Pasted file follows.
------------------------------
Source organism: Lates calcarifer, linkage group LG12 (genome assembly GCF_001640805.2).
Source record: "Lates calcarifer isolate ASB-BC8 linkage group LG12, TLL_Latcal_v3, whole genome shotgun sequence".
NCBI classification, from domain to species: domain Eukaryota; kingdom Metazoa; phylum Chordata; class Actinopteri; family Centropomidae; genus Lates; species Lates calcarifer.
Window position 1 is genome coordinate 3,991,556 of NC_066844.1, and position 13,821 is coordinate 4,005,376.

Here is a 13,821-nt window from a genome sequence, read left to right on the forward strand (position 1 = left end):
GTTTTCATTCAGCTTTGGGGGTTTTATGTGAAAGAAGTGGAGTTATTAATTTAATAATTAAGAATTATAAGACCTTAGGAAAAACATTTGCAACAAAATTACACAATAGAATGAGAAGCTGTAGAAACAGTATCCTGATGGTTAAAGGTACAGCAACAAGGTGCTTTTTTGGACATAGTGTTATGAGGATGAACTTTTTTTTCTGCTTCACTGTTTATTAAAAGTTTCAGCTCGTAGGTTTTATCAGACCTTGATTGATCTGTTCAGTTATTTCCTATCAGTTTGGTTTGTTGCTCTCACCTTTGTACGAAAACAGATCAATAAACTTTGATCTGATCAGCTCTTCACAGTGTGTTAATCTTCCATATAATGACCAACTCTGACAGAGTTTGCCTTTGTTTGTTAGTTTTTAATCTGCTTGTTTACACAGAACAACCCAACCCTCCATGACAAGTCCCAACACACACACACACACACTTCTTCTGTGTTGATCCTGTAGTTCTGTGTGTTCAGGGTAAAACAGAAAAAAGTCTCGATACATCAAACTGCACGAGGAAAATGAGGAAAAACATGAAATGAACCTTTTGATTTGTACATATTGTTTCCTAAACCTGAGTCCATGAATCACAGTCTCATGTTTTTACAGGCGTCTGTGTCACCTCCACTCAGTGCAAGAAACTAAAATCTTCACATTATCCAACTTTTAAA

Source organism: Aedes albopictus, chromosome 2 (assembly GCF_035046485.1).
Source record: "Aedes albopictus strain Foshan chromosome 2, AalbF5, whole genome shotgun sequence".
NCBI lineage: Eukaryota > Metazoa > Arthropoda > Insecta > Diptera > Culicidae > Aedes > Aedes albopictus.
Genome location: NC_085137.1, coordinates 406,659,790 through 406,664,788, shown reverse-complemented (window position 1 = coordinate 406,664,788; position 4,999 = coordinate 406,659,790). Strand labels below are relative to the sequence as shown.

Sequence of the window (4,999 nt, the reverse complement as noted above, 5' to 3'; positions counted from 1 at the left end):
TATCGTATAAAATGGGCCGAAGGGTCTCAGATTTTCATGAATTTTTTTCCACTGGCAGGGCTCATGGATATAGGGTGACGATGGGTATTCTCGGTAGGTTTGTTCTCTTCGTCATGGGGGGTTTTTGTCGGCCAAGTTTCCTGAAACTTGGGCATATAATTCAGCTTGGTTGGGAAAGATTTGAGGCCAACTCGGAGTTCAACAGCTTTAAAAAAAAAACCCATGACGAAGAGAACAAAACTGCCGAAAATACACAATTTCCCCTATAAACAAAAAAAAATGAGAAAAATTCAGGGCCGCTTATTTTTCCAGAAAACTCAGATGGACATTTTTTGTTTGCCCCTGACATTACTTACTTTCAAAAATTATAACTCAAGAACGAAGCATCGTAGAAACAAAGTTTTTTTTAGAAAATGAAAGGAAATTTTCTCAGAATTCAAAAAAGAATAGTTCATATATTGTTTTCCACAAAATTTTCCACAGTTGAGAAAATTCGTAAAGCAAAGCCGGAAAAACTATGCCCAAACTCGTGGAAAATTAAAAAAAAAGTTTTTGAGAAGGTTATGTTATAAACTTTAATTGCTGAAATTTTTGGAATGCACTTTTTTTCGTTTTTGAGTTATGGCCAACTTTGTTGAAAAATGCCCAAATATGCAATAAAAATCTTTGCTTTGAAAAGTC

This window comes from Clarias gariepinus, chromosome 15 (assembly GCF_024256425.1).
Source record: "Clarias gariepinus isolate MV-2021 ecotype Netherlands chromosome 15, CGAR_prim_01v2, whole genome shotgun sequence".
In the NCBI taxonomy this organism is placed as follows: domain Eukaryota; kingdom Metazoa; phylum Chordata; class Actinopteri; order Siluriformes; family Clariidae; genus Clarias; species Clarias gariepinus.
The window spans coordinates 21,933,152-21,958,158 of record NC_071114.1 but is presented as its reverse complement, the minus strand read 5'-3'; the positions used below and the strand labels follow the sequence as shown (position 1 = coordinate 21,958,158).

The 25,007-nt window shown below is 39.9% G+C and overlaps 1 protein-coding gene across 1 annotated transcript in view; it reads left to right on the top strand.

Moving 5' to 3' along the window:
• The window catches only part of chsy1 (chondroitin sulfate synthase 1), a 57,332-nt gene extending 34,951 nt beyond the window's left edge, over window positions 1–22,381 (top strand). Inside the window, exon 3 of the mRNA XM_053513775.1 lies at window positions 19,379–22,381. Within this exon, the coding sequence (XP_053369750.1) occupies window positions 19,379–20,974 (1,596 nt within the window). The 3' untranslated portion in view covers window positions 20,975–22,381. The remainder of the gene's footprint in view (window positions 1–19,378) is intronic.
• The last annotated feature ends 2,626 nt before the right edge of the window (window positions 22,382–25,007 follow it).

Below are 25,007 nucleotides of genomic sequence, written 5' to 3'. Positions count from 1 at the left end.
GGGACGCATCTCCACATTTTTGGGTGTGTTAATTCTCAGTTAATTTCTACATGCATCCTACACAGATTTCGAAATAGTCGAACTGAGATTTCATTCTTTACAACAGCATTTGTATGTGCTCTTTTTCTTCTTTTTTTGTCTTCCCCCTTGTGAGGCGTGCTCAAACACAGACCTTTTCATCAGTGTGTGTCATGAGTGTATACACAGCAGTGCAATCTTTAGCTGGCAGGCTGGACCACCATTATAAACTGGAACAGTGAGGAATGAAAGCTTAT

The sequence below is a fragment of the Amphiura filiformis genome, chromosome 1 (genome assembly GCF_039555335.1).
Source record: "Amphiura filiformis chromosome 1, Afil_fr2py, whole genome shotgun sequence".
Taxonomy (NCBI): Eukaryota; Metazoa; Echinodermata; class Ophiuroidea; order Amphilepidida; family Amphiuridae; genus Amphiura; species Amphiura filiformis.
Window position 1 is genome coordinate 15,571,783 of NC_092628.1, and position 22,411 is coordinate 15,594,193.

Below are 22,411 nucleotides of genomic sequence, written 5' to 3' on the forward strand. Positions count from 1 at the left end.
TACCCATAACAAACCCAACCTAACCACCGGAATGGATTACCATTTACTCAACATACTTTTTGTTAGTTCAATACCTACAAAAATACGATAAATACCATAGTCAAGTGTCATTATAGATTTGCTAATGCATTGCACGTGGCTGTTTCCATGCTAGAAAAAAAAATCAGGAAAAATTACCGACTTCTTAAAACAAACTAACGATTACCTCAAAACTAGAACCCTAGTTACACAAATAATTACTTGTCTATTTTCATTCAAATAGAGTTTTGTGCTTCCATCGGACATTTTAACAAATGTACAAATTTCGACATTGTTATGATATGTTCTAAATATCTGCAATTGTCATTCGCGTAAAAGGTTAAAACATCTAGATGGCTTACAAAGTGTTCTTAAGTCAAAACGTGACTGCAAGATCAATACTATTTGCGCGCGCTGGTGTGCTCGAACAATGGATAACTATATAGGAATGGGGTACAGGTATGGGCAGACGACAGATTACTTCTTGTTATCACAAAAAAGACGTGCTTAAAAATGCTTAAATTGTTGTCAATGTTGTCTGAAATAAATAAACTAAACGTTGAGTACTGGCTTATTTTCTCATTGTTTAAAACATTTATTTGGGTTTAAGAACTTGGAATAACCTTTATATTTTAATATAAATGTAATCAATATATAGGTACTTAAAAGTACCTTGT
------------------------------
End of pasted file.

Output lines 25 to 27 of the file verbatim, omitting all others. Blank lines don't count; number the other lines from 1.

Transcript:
Taxonomy (NCBI): Eukaryota; Metazoa; Echinodermata; class Ophiuroidea; order Amphilepidida; family Amphiuridae; genus Amphiura; species Amphiura filiformis.
Window position 1 is genome coordinate 15,571,783 of NC_092628.1, and position 22,411 is coordinate 15,594,193.

Below are 22,411 nucleotides of genomic sequence, written 5' to 3' on the forward strand. Positions count from 1 at the left end.